CD Reviews 10 Nov 2005


(2005   WCO Records)

Written by Judy Brady

Some historians like to consider the chamber orchestra to be a slightly rebellious cultural entity that arose in response to the development of the huge and gregarious 19th-century Romantic symphony orchestra. And that may be a good way to view the more intimate nature of flourishing groups such as the Wisconsin Chamber Orchestra. The problem facing many groups still adhering to the classical music tradition rests in its general “dying” and potentially irrelevant stature among popular-music cultures. So this new CD from the WCO both reasserts the validity of such long-standing traditions yet wisely acknowledges that such traditions need to be constantly updated and refurbished.

The selections on WCO’s Momentum feature a standard but rather unexciting “Concerto Grosso in F Major” by G.F. Handel and the lovely “Masques et Bergamasques” by Gabriel Faure. These two pieces work well together, despite the large time gap between composers. Handel was a leading force in Baroque musical style, and the smaller orchestra of his day inadvertently tailored much of his composition to fit the aesthetic of today’s chamber orchestra. Faure’s treatment of the Baroque dance suite—here he chooses the overture, minuet, gavotte and pastoral—seems like an ode to the past. He summons the charm and lively character of the 18 th century while still expressing his own mastery of the elegant and lush modern French style.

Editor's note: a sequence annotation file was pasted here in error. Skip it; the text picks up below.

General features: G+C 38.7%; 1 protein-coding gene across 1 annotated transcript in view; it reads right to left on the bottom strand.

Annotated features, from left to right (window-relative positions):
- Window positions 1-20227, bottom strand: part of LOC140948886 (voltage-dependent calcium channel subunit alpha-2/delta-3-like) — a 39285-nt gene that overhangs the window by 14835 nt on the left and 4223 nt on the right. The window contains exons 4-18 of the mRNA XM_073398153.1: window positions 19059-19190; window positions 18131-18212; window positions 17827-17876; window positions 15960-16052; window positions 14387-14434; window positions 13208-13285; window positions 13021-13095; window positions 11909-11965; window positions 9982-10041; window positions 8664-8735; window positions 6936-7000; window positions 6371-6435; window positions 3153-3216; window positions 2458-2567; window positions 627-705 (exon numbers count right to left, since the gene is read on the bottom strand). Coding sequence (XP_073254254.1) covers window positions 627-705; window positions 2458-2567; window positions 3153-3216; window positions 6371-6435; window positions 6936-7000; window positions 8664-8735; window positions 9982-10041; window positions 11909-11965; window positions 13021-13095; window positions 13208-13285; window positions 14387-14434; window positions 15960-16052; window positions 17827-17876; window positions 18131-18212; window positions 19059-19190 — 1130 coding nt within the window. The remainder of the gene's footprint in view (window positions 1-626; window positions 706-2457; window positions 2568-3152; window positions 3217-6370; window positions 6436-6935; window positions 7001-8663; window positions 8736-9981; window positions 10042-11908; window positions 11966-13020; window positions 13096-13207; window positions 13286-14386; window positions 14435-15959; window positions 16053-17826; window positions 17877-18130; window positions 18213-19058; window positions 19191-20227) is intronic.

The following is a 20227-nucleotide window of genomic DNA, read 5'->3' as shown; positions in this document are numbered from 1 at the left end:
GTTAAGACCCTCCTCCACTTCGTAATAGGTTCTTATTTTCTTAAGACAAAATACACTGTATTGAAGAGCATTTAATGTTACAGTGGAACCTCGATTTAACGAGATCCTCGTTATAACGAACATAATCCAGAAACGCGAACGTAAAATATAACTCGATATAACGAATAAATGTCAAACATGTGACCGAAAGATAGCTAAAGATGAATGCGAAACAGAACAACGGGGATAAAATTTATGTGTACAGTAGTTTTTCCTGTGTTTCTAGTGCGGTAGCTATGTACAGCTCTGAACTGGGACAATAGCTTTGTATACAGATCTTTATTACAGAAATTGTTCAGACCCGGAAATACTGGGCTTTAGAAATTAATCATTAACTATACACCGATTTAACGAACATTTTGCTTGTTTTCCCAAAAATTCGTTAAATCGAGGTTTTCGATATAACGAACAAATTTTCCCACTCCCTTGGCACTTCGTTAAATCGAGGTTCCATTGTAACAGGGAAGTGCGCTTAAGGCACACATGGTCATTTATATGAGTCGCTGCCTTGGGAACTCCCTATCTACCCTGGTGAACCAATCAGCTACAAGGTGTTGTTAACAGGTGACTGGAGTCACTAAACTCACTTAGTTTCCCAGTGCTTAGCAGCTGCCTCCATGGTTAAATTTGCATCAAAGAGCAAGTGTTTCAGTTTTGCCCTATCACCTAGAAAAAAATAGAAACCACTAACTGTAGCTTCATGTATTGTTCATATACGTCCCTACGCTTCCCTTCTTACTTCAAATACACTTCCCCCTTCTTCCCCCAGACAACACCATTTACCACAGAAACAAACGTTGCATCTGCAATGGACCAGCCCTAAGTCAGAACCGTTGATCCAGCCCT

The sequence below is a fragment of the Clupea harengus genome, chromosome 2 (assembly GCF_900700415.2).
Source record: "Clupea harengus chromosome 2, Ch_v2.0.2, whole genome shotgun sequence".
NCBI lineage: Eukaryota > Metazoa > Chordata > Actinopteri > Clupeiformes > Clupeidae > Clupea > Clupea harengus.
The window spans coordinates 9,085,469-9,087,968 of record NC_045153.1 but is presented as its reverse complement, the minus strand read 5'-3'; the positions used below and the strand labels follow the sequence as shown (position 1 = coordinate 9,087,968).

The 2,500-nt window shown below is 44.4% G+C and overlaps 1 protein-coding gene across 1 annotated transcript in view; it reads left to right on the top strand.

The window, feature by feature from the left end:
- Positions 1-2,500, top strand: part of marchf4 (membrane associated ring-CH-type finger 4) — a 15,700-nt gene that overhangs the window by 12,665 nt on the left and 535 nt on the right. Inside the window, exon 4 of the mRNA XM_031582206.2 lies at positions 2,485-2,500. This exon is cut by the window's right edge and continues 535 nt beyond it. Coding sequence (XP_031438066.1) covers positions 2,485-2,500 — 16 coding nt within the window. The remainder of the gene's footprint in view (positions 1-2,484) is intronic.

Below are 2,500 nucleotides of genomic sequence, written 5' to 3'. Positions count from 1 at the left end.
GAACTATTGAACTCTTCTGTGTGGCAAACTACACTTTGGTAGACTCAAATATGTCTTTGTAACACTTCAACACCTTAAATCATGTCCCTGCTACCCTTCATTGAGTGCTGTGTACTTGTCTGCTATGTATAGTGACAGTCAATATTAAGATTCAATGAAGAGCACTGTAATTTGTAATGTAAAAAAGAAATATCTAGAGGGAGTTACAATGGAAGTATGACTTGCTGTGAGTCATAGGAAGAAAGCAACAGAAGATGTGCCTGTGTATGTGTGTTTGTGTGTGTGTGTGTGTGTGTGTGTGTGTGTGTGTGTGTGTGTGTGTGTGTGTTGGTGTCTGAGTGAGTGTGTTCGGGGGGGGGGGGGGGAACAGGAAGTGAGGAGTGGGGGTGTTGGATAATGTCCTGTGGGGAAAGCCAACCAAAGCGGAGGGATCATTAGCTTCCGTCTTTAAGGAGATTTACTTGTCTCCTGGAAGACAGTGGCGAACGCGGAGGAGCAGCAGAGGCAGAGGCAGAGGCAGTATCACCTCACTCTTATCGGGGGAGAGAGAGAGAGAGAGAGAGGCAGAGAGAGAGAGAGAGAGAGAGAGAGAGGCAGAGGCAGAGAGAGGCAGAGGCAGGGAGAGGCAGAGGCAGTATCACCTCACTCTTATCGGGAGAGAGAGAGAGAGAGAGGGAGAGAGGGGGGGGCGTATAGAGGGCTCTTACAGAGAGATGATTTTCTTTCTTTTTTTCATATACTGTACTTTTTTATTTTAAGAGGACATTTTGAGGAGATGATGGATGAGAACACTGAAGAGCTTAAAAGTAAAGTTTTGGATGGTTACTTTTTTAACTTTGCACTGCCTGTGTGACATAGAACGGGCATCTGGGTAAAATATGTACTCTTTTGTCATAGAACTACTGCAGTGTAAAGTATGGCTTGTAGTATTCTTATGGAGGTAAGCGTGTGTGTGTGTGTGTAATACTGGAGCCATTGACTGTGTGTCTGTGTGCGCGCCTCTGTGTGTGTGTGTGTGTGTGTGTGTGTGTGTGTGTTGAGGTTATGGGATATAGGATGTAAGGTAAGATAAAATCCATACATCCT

The last two pieces allow the WCO to really shine. Part of the orchestra’s publicity spiel these days includes a gesture to “entertain and enrich the quality of life of diverse audiences.” This multi-cultural outlook seems to be gaining ground in the hallowed halls of the Western art music academy, and maestro Andrew Sewell selected Finnish composer Einojuhani Rautavaara perhaps as an example of an under-represented composer and region. Either way, Rautavaara’s “Divertimento (1953)” is captivating. The strings sparkle, and the less-familiar 20th-century harmonies quickly draw attention to Rautavaar’s creative yet neoclassicist tendencies. The warmth and intensity of this eight-minute piece is pleasantly surprising.

Richard Strauss’ “Suite from Le Bourgeois Gentilhomme” contains nine movements and many opportunities to hear the individual talent within the WCO, specifically “Lully’s Minuet,” “Courante” and “The Dinner.” The recording of Momentum took place over three days and there are slight inconsistencies of volume, depth, and clarity among the four multi-movement works, which is unfortunate. The Faure and Handel selections, for example, sound as if they may have been recorded in different places (although everything took place in MATC’s Mitby Theater) and even certain background layers of the Strauss piece sound buried at times. But with a new performance venue, a new $10 million endowment, and this new CD, the WCO should feel confident and optimistic about its accomplishments and future goals as a part of the Madison musical community.

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